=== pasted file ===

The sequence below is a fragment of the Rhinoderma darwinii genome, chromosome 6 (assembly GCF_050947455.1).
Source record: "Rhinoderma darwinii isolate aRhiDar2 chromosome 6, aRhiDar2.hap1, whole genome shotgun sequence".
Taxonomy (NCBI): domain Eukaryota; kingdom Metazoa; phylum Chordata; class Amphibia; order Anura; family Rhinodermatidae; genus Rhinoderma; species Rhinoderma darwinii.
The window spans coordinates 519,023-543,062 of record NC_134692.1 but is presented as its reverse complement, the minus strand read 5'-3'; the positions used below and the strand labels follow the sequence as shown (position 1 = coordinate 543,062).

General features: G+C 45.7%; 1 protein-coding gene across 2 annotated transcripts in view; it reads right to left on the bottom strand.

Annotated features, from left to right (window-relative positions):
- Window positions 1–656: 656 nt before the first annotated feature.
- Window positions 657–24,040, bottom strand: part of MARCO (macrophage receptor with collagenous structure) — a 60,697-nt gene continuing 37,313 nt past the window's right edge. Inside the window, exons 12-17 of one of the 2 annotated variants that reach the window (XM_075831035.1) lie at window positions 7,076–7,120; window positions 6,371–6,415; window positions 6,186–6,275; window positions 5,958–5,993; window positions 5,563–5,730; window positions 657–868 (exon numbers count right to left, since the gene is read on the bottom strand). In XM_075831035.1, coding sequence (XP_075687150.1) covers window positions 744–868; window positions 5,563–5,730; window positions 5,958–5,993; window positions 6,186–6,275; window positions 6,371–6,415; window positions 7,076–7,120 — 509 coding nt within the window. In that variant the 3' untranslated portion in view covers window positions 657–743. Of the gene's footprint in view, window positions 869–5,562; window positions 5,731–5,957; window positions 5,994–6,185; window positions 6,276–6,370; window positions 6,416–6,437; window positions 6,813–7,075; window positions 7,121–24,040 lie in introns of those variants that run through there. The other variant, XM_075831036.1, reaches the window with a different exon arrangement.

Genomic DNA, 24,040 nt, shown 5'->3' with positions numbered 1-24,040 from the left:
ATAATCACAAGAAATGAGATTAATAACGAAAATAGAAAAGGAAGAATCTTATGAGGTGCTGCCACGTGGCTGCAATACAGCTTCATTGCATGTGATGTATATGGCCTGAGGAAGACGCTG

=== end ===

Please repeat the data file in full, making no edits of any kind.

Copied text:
The sequence below is a fragment of the Rhinoderma darwinii genome, chromosome 6 (assembly GCF_050947455.1).
Source record: "Rhinoderma darwinii isolate aRhiDar2 chromosome 6, aRhiDar2.hap1, whole genome shotgun sequence".
Taxonomy (NCBI): domain Eukaryota; kingdom Metazoa; phylum Chordata; class Amphibia; order Anura; family Rhinodermatidae; genus Rhinoderma; species Rhinoderma darwinii.
The window spans coordinates 519,023-543,062 of record NC_134692.1 but is presented as its reverse complement, the minus strand read 5'-3'; the positions used below and the strand labels follow the sequence as shown (position 1 = coordinate 543,062).

General features: G+C 45.7%; 1 protein-coding gene across 2 annotated transcripts in view; it reads right to left on the bottom strand.

Annotated features, from left to right (window-relative positions):
- Window positions 1–656: 656 nt before the first annotated feature.
- Window positions 657–24,040, bottom strand: part of MARCO (macrophage receptor with collagenous structure) — a 60,697-nt gene continuing 37,313 nt past the window's right edge. Inside the window, exons 12-17 of one of the 2 annotated variants that reach the window (XM_075831035.1) lie at window positions 7,076–7,120; window positions 6,371–6,415; window positions 6,186–6,275; window positions 5,958–5,993; window positions 5,563–5,730; window positions 657–868 (exon numbers count right to left, since the gene is read on the bottom strand). In XM_075831035.1, coding sequence (XP_075687150.1) covers window positions 744–868; window positions 5,563–5,730; window positions 5,958–5,993; window positions 6,186–6,275; window positions 6,371–6,415; window positions 7,076–7,120 — 509 coding nt within the window. In that variant the 3' untranslated portion in view covers window positions 657–743. Of the gene's footprint in view, window positions 869–5,562; window positions 5,731–5,957; window positions 5,994–6,185; window positions 6,276–6,370; window positions 6,416–6,437; window positions 6,813–7,075; window positions 7,121–24,040 lie in introns of those variants that run through there. The other variant, XM_075831036.1, reaches the window with a different exon arrangement.

Genomic DNA, 24,040 nt, shown 5'->3' with positions numbered 1-24,040 from the left:
ATAATCACAAGAAATGAGATTAATAACGAAAATAGAAAAGGAAGAATCTTATGAGGTGCTGCCACGTGGCTGCAATACAGCTTCATTGCATGTGATGTATATGGCCTGAGGAAGACGCTG